Using Illegal Means for Righteous Activism

by John Davis 103 Replies latest watchtower beliefs

  • Brokeback Watchtower
    Brokeback Watchtower

    I'm not a great follower of laws, I think weigh all the options and it seems to be worth the risk by all mean do it, that's what you got a brain for to look at the best option laws considered as an option not an absolute for better brain function and a more deprogramed man be it religion, or government indoctrination. Your mind works better when free from these shackles.

    And lets not get me started about the mind shackles of a bronze age Deity,, can do to make the mind punch out worthless information of no real value steeped in superstition.

  • scratchme1010

    I understand the desire behind it is to bring justice to the people who have been hurt by Watchtower and to protect other people, but do you think it is right to willfully break the law to get this accomplished?

    My two cents: My policy is that not everything legal is just or fair. The WT has no interest in following the law, and has no problem having their members break the law over their interest. They have led people to believe that it's OK to die, to make their most important life decisions regarding career, work, marriage, sex, education, and health care based on lies that they tell, and assume no responsibility when people suffer the consequences of their bad decision making because of them.

    They are dirt bags. They do as much as they can get away as possible. So you tell me, are you ok with them bending the rules (at best) and doing as much as they can get away from?

    Now, about activism, thinking of the activism I've gotten involved, without civil disobedience and doing acts that are illegal, many times change doesn't happen. That said, it really depends on what kind of illegal act we're talking about. Opening fire in a public space to make a point, nope. Entering the White House naked with my coworkers to raise awareness, yes. A friend of mine proposed a massive poop-down in front of Trump Tower here in NYC, nope, but not necessarily because I'm against it. Going late at night to areas where gay men have anonymous sex to give them condoms, yes. Marching in protest of something, yes. Blowing a building full of people, nope.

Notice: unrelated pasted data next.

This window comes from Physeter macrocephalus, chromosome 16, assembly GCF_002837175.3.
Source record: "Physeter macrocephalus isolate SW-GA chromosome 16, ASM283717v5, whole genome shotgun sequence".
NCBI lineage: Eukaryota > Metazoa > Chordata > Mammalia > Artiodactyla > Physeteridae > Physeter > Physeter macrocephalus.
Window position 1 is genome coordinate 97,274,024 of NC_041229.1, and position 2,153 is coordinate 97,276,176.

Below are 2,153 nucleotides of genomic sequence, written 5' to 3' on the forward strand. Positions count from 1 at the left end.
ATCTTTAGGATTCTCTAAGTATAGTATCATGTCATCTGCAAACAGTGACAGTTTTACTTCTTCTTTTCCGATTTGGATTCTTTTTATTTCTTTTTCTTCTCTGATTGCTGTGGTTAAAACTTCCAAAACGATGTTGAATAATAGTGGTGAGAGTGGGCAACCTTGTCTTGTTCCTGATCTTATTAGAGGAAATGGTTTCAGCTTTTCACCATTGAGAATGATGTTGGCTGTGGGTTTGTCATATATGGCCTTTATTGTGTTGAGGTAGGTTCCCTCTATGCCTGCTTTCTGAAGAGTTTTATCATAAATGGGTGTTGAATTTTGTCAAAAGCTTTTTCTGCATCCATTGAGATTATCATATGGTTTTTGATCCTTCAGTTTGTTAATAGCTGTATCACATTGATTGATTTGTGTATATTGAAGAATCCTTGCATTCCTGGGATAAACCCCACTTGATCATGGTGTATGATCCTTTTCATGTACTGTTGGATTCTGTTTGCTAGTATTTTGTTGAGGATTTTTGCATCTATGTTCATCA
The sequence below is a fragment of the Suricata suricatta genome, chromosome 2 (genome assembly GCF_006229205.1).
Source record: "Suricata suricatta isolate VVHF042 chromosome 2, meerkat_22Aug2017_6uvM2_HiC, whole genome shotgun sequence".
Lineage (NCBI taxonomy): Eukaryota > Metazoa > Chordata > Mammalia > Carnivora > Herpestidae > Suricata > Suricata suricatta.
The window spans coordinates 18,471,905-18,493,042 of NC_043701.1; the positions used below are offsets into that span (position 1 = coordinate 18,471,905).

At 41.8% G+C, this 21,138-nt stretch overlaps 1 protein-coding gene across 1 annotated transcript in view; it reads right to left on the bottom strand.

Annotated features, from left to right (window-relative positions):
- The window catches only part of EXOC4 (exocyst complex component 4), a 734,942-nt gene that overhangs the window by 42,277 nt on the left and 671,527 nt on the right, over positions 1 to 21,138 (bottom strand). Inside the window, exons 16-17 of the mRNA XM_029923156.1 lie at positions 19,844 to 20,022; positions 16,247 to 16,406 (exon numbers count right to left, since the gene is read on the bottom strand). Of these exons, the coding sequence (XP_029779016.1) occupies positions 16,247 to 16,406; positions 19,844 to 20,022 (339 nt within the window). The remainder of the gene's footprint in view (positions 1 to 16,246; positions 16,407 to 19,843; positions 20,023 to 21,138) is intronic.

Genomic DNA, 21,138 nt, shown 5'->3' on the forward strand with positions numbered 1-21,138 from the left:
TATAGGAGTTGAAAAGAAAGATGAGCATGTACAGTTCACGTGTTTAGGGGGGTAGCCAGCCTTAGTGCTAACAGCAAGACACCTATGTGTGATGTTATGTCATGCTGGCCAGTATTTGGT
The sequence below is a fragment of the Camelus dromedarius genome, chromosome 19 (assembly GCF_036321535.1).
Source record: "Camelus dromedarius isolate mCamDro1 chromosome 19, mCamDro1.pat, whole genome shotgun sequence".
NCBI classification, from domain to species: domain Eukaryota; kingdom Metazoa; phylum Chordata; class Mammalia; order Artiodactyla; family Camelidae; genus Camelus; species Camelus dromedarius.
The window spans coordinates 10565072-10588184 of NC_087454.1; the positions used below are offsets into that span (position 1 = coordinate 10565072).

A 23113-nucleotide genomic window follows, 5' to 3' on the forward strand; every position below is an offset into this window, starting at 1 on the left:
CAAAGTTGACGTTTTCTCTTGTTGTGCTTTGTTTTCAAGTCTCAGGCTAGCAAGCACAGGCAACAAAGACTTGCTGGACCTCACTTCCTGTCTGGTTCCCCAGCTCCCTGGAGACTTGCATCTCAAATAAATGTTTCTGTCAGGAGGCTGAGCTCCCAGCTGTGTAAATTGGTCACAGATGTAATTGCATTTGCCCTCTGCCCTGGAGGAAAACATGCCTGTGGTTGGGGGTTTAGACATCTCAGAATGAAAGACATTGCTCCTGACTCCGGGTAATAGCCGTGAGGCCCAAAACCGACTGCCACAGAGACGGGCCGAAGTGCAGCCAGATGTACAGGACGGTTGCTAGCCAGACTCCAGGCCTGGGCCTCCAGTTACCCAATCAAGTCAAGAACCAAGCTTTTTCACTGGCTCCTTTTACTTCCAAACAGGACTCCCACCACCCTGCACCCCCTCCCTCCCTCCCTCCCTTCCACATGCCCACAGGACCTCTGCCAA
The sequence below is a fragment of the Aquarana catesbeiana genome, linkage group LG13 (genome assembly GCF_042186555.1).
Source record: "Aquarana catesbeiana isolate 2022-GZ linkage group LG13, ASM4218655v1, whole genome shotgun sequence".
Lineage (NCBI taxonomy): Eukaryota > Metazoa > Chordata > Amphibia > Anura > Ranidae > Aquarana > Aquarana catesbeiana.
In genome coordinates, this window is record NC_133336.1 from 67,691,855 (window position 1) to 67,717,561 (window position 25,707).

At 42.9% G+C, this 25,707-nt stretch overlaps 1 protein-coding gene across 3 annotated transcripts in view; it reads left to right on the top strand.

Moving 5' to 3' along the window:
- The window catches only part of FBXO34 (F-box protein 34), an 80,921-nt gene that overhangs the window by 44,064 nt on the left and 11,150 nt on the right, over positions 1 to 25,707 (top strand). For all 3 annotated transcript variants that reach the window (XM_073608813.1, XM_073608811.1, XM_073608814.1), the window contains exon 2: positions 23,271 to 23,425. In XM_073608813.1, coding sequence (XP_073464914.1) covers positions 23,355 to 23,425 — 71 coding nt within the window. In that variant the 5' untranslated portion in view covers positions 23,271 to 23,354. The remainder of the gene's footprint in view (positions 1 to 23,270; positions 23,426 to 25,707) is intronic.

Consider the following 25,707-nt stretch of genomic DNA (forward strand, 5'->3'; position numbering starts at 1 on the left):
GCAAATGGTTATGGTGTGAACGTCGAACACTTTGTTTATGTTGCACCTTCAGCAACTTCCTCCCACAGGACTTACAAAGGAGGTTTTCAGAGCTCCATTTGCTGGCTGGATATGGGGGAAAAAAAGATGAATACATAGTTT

Under the word "activism" falls a lot of actions, event and things that people do, and not all of those involve illegal activity, and some of it does but it depends on what kind of infraction one is committing. Then there are the number of ridiculous laws that have been passed that people may not even know that they are breaking. Just google "dumb laws".

  • jp1692

    This is an undeniable fact with over 100 years of legal controversies to prove it: The WTBTS uses the LAW (Read: legal system) to serve its own selfish ends every time. But they even more easily disregard what is MORAL and/or RIGHT every time if it might cost them $$$.

  • jp1692
    JD: Please provide more examples

    I gave you one. You didn't like it.

    Research it yourself if you REALLY want to know: If you care and if you dare.

  • venus

    No means is illegal when the aim is to help the victim from the unscrupulous elements. It is not action that determines what is right and wrong, but is the motive.

  • John Davis
    John Davis

    JP is the example you are referring to is the Lopez case where Losch did not attend the deposition. While yes Losch did defy the trial court's decision there is Due Process in the US and part of that is the fact that someone has the right to appeal to a higher level of court. If you don't think that it is right to appeal matters, that don't go in your favour, then I can't argue with you on your belief but it is the reality that is the way it is supposed to happen.

    The 4th District Court of Appeals is also not the only court that has ruled that there is a distinction in the corporations and managing directors of those corporations used by Watchtower. There was also a Federal Court in the south that also ruled in that way. Watchtower provided the PMQ to answer questions so I am not sure what Mr Losch would have been able to offer, other than to attempt to humiliate him, which is a violation of California state law.

  • Londo111